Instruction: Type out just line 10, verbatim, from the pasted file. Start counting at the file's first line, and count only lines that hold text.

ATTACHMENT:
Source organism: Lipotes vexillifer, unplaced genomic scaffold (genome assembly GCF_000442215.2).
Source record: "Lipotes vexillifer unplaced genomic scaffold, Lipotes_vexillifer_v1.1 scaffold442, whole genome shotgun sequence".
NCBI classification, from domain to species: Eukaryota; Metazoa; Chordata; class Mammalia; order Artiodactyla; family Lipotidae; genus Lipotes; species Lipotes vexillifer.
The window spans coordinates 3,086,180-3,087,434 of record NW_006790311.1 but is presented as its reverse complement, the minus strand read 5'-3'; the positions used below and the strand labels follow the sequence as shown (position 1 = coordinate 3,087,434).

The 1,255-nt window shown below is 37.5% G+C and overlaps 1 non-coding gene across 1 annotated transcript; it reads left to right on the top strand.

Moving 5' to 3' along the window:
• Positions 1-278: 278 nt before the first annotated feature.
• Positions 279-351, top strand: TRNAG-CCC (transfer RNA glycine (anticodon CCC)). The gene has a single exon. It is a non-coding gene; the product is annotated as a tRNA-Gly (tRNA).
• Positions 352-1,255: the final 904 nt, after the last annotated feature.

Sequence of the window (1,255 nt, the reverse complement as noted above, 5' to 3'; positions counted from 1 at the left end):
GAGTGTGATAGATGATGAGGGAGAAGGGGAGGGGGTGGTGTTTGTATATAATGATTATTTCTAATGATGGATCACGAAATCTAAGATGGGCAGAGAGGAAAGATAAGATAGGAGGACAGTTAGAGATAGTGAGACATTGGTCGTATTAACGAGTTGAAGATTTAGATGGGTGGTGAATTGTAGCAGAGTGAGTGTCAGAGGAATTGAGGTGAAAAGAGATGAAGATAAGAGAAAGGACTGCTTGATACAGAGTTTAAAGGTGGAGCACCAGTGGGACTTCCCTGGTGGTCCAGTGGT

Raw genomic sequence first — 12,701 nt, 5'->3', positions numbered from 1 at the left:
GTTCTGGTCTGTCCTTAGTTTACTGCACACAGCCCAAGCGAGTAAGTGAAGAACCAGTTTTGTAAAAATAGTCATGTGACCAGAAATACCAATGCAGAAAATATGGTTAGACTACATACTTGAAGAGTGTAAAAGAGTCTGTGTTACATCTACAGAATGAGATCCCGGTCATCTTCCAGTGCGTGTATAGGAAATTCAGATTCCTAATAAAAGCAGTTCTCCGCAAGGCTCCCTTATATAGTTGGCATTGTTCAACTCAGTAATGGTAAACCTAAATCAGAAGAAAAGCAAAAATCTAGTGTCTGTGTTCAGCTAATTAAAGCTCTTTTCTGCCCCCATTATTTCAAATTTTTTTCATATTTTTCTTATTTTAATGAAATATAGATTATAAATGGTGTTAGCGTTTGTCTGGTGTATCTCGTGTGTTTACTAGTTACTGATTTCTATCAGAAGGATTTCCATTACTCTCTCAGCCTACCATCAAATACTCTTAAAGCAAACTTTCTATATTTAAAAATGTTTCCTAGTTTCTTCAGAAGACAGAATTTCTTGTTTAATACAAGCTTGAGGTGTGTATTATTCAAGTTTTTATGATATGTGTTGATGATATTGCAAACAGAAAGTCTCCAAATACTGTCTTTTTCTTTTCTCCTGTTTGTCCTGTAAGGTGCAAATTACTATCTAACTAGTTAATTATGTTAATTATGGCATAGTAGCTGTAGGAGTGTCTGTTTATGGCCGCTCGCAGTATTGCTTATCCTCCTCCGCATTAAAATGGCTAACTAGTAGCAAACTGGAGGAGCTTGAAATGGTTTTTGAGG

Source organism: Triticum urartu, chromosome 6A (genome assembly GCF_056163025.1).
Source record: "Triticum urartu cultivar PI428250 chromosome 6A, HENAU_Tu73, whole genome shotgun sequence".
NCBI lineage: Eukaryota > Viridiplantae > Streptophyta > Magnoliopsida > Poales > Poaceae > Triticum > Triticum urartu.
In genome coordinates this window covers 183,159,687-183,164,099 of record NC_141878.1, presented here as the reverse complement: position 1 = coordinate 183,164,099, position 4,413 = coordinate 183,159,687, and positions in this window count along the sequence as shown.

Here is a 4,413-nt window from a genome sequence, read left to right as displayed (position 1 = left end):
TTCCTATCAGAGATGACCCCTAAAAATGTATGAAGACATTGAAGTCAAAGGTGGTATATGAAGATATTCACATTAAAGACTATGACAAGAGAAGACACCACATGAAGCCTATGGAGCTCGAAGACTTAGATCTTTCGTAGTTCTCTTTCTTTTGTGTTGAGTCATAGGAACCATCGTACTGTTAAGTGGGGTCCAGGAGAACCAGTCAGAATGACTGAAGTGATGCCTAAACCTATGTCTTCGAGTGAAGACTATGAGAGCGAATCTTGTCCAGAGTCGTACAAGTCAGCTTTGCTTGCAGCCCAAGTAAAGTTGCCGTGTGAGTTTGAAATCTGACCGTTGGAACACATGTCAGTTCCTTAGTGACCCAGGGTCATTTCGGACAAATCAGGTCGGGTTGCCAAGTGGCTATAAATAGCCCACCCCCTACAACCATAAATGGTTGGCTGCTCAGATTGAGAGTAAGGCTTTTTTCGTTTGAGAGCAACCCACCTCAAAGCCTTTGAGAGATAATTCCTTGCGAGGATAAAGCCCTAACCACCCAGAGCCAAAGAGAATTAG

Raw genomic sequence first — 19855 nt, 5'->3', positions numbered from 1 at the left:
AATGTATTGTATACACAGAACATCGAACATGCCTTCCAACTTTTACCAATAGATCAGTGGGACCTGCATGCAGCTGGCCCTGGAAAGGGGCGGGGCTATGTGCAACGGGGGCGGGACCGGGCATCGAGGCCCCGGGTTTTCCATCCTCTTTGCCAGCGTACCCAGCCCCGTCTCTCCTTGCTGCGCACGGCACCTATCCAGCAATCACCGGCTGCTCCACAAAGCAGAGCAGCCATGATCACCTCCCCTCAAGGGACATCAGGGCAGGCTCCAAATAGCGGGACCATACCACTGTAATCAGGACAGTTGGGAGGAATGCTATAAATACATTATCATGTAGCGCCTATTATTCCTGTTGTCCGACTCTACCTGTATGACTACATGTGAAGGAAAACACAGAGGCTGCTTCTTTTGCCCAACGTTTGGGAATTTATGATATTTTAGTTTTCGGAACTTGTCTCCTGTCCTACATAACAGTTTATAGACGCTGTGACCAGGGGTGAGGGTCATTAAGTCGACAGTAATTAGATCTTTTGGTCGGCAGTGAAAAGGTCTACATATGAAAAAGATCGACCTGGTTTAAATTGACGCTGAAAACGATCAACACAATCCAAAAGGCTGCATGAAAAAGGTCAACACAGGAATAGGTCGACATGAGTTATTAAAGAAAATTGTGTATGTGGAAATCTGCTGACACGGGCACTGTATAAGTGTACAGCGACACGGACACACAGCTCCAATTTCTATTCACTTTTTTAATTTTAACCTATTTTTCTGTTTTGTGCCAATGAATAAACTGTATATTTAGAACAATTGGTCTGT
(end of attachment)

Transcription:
Sequence of the window (1,255 nt, the reverse complement as noted above, 5' to 3'; positions counted from 1 at the left end):